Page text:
By DAMIAN J. TROIS
NEW YORK (AP) — U.S. stocks surged back from steep morning losses to post gains on Monday, the latest wave of turmoil for Wall Street.
The S&P 500 climbed 24.34 points, or 0.6%, to 4,296.12 after erasing an early loss of 1.7%. Shares of internet-related companies led the way, including Twitter, which jumped 5.7% after agreeing to sell itself to Tesla CEO and tweeter extraordinaire Elon Musk.
The Dow Jones Industrial Average rose 238.06 points, or 0.7%, to 34,049.46 after falling 488 points previously, while the Nasdaq composite rose 165.56, or 1.3% , at 13,004.85 to dominate the market.
Stocks have been fragile recently, with the S&P 500 emerging from a three-week losing streak, amid concerns over rapidly rising interest rates coming from the Federal Reserve as it tries to contain inflation high. Strong earnings reports for the first three months of the year from major US corporations had offered support, but even that looked less solid after some mixed reports and forecasts last week.
Now Wall Street is in the midst of one of the most important periods of the earnings season. Apple, Microsoft, Amazon and parent company Google are all on deck to report this week. And because they are among the largest companies by market value, their movements have the most influence on the S&P 500.
Earlier in the morning, US stocks were on track to follow global markets lower, particularly in China, on fears that strict lockdown measures there could hurt the world’s second-largest economy and potentially hurt global economic growth. Shanghai shares fell 5.1%, while Hong Kong’s Hang Seng fell 3.7%.
China’s capital, Beijing, began mass testing of more than 3 million people on Monday and restricted residents of part of the city to their compounds, raising concerns about a broader lockdown similar to Shanghai. This city has been closed for more than two weeks and this has already prompted the International Monetary Fund to revise downwards its growth forecasts for the Chinese economy.
Concerns are also high for the US economy, which some investors expect to slow sharply or even fall into recession due to steep interest rate hikes the Fed is likely to push through.
Yields on US government bonds fell on Monday, a reversal from the sharp rise in yields this year. The 10-year Treasury yield, which affects rates on mortgages and other consumer loans, fell to 2.82% from 2.90% on Friday evening. It was recently close to its highest level since 2018.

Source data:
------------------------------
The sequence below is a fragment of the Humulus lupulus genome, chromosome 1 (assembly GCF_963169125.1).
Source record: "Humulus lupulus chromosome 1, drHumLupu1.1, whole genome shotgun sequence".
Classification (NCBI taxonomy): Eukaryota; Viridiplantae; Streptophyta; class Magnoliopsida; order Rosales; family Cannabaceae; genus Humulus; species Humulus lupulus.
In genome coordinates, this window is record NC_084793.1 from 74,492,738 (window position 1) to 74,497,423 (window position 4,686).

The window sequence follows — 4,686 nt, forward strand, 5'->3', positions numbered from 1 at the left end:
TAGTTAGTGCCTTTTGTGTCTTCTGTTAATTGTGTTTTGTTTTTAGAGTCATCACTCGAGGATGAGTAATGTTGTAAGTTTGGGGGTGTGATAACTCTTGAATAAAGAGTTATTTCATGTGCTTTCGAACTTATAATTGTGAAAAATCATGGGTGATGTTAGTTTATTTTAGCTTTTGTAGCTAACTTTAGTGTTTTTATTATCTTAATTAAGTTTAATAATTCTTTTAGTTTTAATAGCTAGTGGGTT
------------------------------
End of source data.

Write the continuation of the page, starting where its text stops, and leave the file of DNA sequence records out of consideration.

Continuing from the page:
Lower yields tend to benefit high-growth stocks the most, as investors are more willing to pay high prices when they wouldn’t lose much interest if they had bought bonds instead. Gains in several large tech-related stocks were the strongest forces to lift the S&P 500 on Monday, including a 2.4% gain for Microsoft and a 2.9% rise for Class A shares of the Google’s parent company, Alphabet.
Both are expected to release their latest quarterly results on Tuesday.
“Today is definitely a very small bounce, but we’re early in earnings season and the big ones are coming (Tuesday) and later this week,” said Robert Cantwell, portfolio manager at Upholdings.
Besides their bottom line, investors are also looking for a better view of how big companies in technology, manufacturing and retail are handling rising inflation and supply chain issues. .
“The plane is circling the airport,” Cantwell said. “Volatility will be back, make no mistake.”
Inflation remains a major concern for investors. Investors are worried about whether the Fed will be able to raise rates enough to stifle inflation, but not enough to cause a recession. The Federal Reserve Chairman indicated that the central bank may raise short-term interest rates to double the usual amount at upcoming meetings, starting next week. The Fed has already raised its overnight rate once, the first such hike since 2018.
Wall Street will also receive key economic data this week. The Conference Board will release its consumer confidence measure for April on Tuesday. The Commerce Department will release its first-quarter gross domestic product report on Thursday.